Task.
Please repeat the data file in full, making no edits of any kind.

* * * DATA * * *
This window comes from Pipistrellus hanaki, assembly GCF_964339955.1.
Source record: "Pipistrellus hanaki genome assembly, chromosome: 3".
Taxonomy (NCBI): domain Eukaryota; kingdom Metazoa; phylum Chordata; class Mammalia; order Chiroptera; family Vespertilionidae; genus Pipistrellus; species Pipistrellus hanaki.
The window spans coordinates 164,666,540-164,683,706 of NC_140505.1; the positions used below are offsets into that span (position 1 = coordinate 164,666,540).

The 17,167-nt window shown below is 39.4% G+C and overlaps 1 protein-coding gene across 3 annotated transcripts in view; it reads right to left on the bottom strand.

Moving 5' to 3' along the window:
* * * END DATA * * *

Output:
This window comes from Pipistrellus hanaki, assembly GCF_964339955.1.
Source record: "Pipistrellus hanaki genome assembly, chromosome: 3".
Taxonomy (NCBI): domain Eukaryota; kingdom Metazoa; phylum Chordata; class Mammalia; order Chiroptera; family Vespertilionidae; genus Pipistrellus; species Pipistrellus hanaki.
The window spans coordinates 164,666,540-164,683,706 of NC_140505.1; the positions used below are offsets into that span (position 1 = coordinate 164,666,540).

The 17,167-nt window shown below is 39.4% G+C and overlaps 1 protein-coding gene across 3 annotated transcripts in view; it reads right to left on the bottom strand.

Moving 5' to 3' along the window: